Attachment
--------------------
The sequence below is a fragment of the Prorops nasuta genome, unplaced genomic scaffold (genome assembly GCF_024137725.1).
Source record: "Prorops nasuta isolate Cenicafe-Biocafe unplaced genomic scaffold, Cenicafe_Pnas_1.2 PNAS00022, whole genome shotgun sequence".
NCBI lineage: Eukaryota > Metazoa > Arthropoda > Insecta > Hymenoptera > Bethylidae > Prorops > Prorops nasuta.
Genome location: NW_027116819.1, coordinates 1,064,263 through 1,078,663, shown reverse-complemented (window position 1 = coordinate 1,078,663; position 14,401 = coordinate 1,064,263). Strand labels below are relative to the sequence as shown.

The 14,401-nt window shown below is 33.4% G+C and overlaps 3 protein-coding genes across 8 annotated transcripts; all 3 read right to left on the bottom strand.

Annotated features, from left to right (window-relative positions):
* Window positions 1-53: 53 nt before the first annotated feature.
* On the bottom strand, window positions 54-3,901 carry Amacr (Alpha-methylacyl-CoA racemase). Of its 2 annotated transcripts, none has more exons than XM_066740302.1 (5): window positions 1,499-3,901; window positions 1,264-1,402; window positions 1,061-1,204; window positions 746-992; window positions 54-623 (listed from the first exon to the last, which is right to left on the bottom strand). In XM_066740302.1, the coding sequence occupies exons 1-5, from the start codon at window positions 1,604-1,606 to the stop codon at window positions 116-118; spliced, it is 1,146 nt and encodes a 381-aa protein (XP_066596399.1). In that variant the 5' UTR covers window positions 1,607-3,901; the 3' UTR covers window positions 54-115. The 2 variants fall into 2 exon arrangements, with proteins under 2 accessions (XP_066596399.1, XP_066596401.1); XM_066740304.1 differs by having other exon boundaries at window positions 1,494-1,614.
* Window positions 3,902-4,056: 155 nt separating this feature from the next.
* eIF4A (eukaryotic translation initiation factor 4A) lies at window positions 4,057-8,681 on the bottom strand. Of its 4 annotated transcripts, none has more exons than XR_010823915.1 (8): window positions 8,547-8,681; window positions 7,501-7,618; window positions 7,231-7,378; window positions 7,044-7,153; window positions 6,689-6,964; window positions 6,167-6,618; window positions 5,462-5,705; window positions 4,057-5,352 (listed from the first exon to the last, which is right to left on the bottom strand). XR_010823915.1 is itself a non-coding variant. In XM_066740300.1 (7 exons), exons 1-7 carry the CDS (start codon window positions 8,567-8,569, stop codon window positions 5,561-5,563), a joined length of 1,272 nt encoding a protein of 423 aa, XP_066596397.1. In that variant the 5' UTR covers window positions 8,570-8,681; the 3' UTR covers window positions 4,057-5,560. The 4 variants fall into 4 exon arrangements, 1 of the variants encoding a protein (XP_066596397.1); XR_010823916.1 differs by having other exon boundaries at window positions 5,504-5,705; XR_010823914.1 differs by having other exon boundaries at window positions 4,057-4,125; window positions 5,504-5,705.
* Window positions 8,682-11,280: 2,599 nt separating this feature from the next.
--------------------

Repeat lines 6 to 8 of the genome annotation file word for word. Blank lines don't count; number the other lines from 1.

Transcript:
Annotated features, from left to right (window-relative positions):
* Window positions 1-53: 53 nt before the first annotated feature.
* On the bottom strand, window positions 54-3,901 carry Amacr (Alpha-methylacyl-CoA racemase). Of its 2 annotated transcripts, none has more exons than XM_066740302.1 (5): window positions 1,499-3,901; window positions 1,264-1,402; window positions 1,061-1,204; window positions 746-992; window positions 54-623 (listed from the first exon to the last, which is right to left on the bottom strand). In XM_066740302.1, the coding sequence occupies exons 1-5, from the start codon at window positions 1,604-1,606 to the stop codon at window positions 116-118; spliced, it is 1,146 nt and encodes a 381-aa protein (XP_066596399.1). In that variant the 5' UTR covers window positions 1,607-3,901; the 3' UTR covers window positions 54-115. The 2 variants fall into 2 exon arrangements, with proteins under 2 accessions (XP_066596399.1, XP_066596401.1); XM_066740304.1 differs by having other exon boundaries at window positions 1,494-1,614.